Western Illinois University: Macomb Campus
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J.Q. Adams: 2011 DFL
February 4, 2011
MACOMB/MOLINE, IL -- J.Q. Adams, educational psychology professor in Western Illinois University's department of educational and interdisciplinary studies (EIS), will present the University's 2011 Distinguished Faculty Lecture on the U.S. Census and American identity.
Adams will deliver the lecture, "The U.S. Census: How Its Racial Categories Have Shaped American Identity," at 7 p.m. Thursday, March 31 in the College of Fine Arts and Communication Recital Hall, located in Simpkins Hall, on the WIU-Macomb campus. He will address the WIU-Quad Cities campus at 3 p.m. Thursday, April 7 in Room 102.
"I will examine the historical context of the U.S. Census and the role its racial categories have played in shaping the way Americans think of themselves. From the first census in 1790 to the most recent census in 2010, the repetition of some identity categories and the temporary inclusion of new ones reflect uncertainty about who is to be considered white, non-white or something in between," Adams explained.
Through his presentation, Adams will also consider the work of the early census architects, the secretaries of state, whose role was to insure the accuracy of the census as well as its completion.
"I will also bring forth the influence media, science, religion and, most importantly, economics had on the social construction of identity in the early Republic and address the dynamic shifts in immigration patterns that influence the changing face and changing census categories of America today," he added.
Adams joined Western's faculty in August 1988. Before coming to WIU, he served as director of Minority and Intercultural Affairs at Joliet (IL) Junior College, and at Illinois State, where he was the director of the College of Education's Urban Education Program. He also was the community coordinator and team leader for ISU's Teacher Corps Project.
At Western, Adams regularly teaches "Multicultural and Social Foundations of Education," a required course for education majors. Among the graduate courses he teaches are "Implications of Diversity for Educational Leaders" and "Social Change and the Multicultural Aspects of School, " courses he helped create and implement.
Shortly after being appointed a faculty associate in WIU's Office of Faculty Development (now the Center for Innovation in Teaching and Research), Adams led a small group of faculty in the development and approval of a course in cultural diversity, "Group Diversity, CAS 210," which became a multicultural requirement in WIU's general education curriculum.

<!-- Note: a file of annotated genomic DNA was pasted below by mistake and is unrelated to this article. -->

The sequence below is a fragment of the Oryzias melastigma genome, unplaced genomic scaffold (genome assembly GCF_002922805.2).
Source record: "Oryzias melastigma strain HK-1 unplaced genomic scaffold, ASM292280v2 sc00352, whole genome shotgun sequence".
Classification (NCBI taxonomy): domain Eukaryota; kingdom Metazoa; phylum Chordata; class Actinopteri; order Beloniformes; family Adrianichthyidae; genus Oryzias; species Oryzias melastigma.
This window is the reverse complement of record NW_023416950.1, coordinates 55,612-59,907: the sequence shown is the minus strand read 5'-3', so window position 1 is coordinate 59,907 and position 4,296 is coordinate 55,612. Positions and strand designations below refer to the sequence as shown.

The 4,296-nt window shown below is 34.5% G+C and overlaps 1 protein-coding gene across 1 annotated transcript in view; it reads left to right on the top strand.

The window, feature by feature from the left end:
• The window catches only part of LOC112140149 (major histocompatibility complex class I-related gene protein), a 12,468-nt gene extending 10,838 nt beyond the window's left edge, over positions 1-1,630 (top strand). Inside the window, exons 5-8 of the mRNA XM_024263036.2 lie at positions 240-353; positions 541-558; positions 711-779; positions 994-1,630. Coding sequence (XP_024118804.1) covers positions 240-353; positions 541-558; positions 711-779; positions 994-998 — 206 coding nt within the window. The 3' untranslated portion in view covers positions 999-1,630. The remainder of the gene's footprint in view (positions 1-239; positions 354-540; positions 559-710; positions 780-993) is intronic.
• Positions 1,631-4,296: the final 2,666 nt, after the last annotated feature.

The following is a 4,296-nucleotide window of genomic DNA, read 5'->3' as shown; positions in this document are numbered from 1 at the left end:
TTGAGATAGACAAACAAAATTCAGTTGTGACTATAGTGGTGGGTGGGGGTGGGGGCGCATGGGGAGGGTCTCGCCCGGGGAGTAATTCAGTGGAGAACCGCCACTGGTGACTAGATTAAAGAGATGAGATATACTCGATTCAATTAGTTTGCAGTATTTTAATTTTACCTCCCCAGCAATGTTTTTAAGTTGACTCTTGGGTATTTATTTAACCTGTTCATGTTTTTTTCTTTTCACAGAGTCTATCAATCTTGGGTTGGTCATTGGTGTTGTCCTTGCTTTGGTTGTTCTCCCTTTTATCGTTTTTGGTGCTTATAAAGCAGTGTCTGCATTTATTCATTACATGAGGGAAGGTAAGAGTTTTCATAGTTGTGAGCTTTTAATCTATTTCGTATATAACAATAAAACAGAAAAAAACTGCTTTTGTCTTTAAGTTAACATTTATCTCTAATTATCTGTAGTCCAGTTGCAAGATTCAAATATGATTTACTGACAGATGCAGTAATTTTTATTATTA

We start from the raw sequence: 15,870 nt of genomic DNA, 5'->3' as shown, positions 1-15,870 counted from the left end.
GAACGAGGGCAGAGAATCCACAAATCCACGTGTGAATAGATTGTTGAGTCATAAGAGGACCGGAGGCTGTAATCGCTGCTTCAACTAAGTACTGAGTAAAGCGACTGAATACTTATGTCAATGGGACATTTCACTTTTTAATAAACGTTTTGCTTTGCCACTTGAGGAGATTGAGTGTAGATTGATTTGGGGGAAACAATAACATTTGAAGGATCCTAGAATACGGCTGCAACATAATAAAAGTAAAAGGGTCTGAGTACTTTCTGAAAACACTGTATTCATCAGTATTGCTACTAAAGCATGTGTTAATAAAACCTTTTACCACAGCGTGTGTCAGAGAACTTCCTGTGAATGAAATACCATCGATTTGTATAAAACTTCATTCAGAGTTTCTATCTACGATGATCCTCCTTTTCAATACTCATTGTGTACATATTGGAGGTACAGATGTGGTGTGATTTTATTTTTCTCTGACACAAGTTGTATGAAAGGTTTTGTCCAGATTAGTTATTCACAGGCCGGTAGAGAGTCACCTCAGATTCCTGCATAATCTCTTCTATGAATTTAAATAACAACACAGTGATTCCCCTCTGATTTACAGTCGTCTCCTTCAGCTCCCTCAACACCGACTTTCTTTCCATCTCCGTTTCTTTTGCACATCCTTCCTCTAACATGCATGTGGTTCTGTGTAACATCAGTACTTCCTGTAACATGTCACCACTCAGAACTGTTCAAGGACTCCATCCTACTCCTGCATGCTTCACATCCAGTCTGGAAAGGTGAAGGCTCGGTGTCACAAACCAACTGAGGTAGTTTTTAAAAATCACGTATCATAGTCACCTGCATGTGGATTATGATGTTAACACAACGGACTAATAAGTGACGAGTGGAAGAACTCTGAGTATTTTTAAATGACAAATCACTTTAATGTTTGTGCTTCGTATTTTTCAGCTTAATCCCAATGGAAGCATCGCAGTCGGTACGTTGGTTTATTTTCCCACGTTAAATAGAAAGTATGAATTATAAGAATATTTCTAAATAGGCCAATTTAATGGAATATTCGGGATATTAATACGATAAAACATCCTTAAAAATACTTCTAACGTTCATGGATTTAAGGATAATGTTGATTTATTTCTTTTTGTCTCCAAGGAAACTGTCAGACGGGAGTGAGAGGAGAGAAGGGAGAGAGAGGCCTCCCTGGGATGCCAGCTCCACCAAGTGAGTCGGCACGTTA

In the 1990s, Adams developed and taught "Dealing with Diversity," a 24-hour teleclass produced at Governors State University (GSU) and distributed through the PBS Adult Learning Service. The PBS Adult Learning Service also distributes the revised 2001 version of the course. Because of the success of the first two versions, a third has recently been produced and is currently being offered online through GSU.
Adams co-authored the grant, "Expanding Cultural Diversity in the Curriculum and in the Classroom," which the Illinois Board of Higher Education awarded Western annually for more than 10 years before adding the $50,000 to WIU's annual fiscal budget. Projects sponsored through the grant have included eight anthologies that Adams co-edited, more than 15 annual conferences he co-directed, and several video and DVD initiatives for which he served as researcher and on-screen instructor or interviewer. Adams' "Effective Strategies for Learning and Teaching about Diversity in the USA," a 10-hour course on DVD, offers an in-depth exploration and evaluation of the structure of society as it impacts schooling.
In addition, Adams co-directs Western's annual Dealing with Difference Institute, and he has led numerous cultural diversity workshops both on- and off-campus.
Adams received the 2009 G. Pritchy Smith Multicultural Educator Award from the National Association for Multicultural Education (NAME and the WIU Provost's 2009 Excellence in Multicultural Teaching Award. In 2008, the College of Education at Grand Valley State College (MI) recognized his accomplishments through its Distinguished Alumni Leadership In Education Award.
Adams earned his bachelor's degree in social studies and psychology from Grand Valley State College, his master's degree in alternative education and psychology from Indiana University and his doctorate in educational psychology from the University of Illinois at Urbana-Champaign.
Western Illinois first presented an annual lecturer award in 1969 to honor an outstanding faculty member whose professional development in research or creative activity, teaching and service to the University represent the highest standards of the academic community. In 1998, the award was renamed the Distinguished Faculty Lecturer.